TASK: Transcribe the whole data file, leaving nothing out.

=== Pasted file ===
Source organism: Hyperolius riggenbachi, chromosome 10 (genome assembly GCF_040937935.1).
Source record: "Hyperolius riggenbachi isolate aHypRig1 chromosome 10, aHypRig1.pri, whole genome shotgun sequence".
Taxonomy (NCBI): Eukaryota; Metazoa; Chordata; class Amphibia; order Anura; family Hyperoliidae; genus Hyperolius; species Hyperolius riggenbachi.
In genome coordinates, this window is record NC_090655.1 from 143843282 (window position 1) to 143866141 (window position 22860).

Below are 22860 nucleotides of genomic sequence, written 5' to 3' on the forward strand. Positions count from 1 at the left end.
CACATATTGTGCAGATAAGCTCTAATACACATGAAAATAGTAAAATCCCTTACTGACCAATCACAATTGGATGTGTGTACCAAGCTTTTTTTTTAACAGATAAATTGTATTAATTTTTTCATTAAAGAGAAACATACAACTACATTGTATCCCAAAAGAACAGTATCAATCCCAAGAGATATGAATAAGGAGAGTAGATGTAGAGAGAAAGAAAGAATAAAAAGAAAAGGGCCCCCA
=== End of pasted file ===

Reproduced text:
Source organism: Hyperolius riggenbachi, chromosome 10 (genome assembly GCF_040937935.1).
Source record: "Hyperolius riggenbachi isolate aHypRig1 chromosome 10, aHypRig1.pri, whole genome shotgun sequence".
Taxonomy (NCBI): Eukaryota; Metazoa; Chordata; class Amphibia; order Anura; family Hyperoliidae; genus Hyperolius; species Hyperolius riggenbachi.
In genome coordinates, this window is record NC_090655.1 from 143843282 (window position 1) to 143866141 (window position 22860).

Below are 22860 nucleotides of genomic sequence, written 5' to 3' on the forward strand. Positions count from 1 at the left end.
CACATATTGTGCAGATAAGCTCTAATACACATGAAAATAGTAAAATCCCTTACTGACCAATCACAATTGGATGTGTGTACCAAGCTTTTTTTTTAACAGATAAATTGTATTAATTTTTTCATTAAAGAGAAACATACAACTACATTGTATCCCAAAAGAACAGTATCAATCCCAAGAGATATGAATAAGGAGAGTAGATGTAGAGAGAAAGAAAGAATAAAAAGAAAAGGGCCCCCA